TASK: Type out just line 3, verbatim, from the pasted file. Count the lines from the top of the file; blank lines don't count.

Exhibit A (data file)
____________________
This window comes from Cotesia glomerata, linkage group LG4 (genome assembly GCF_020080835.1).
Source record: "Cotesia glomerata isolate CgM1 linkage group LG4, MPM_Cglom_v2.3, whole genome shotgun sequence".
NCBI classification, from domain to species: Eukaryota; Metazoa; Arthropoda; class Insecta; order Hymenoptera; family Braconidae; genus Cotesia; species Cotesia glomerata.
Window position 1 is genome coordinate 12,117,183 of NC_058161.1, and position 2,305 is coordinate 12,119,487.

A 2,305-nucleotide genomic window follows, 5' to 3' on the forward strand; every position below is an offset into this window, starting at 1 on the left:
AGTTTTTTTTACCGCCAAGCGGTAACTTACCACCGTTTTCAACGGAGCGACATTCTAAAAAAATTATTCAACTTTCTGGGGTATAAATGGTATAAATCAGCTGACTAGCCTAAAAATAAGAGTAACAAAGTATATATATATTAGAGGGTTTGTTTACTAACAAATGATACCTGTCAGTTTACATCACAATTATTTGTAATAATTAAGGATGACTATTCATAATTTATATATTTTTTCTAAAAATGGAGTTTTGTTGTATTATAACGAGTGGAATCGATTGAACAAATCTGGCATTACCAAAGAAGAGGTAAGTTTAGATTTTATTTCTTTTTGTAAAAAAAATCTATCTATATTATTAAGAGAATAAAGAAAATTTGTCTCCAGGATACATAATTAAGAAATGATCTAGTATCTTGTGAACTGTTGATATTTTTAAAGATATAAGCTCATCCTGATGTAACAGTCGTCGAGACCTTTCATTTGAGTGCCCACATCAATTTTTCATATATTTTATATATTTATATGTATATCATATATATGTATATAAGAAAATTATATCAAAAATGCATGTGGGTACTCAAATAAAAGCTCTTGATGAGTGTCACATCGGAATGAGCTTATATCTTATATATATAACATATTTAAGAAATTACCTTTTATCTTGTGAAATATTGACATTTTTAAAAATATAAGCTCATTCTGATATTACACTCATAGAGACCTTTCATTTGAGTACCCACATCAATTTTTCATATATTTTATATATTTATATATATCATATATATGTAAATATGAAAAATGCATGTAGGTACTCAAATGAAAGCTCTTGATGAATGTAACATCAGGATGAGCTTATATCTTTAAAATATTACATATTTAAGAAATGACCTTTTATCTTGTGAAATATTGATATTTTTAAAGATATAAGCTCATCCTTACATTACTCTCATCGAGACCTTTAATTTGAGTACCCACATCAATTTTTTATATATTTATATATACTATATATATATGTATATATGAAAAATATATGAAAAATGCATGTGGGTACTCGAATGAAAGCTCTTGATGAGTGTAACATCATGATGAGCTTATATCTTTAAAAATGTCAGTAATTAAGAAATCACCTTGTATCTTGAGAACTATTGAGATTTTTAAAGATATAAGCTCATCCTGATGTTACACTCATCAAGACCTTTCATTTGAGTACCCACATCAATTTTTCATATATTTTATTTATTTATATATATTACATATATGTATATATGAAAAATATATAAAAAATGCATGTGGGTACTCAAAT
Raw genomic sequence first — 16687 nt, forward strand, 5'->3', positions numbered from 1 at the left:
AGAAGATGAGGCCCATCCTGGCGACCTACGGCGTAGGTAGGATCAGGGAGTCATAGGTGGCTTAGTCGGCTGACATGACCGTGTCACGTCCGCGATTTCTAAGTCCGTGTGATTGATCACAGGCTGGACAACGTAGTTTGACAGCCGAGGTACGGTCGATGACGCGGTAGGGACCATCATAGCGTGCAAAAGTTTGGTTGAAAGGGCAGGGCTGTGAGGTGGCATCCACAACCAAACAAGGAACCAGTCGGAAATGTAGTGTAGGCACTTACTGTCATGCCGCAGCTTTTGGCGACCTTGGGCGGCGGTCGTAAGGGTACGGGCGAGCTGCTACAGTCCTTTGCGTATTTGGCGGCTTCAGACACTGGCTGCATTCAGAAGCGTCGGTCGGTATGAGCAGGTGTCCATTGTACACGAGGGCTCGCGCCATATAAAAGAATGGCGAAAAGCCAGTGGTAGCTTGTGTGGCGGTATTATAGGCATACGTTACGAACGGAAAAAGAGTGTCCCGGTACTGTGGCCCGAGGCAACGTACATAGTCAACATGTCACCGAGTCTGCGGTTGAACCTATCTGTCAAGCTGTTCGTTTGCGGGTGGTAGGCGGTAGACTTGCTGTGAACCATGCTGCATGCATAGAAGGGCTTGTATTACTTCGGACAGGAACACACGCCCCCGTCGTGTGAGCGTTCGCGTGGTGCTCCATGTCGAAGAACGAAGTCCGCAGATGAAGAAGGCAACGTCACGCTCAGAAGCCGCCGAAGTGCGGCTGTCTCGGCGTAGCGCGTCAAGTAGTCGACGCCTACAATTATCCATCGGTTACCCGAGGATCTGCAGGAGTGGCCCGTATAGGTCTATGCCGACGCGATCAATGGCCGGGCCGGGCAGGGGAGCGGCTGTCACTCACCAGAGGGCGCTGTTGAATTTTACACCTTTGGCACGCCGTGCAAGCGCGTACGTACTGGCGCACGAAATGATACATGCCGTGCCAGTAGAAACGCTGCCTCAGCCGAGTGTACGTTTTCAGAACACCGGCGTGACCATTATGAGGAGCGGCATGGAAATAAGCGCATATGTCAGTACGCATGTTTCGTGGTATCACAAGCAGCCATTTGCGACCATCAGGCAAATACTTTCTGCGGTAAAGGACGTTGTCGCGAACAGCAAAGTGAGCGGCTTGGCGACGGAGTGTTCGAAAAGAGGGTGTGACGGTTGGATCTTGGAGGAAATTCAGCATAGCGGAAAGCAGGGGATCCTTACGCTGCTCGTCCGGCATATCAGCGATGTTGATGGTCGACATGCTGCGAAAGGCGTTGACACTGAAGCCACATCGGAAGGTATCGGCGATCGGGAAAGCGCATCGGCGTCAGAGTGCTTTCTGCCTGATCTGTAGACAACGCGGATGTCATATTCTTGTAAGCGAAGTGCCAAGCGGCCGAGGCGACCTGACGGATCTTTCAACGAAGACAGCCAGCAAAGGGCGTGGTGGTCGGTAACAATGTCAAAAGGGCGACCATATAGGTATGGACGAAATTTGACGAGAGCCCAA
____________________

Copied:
NCBI classification, from domain to species: Eukaryota; Metazoa; Arthropoda; class Insecta; order Hymenoptera; family Braconidae; genus Cotesia; species Cotesia glomerata.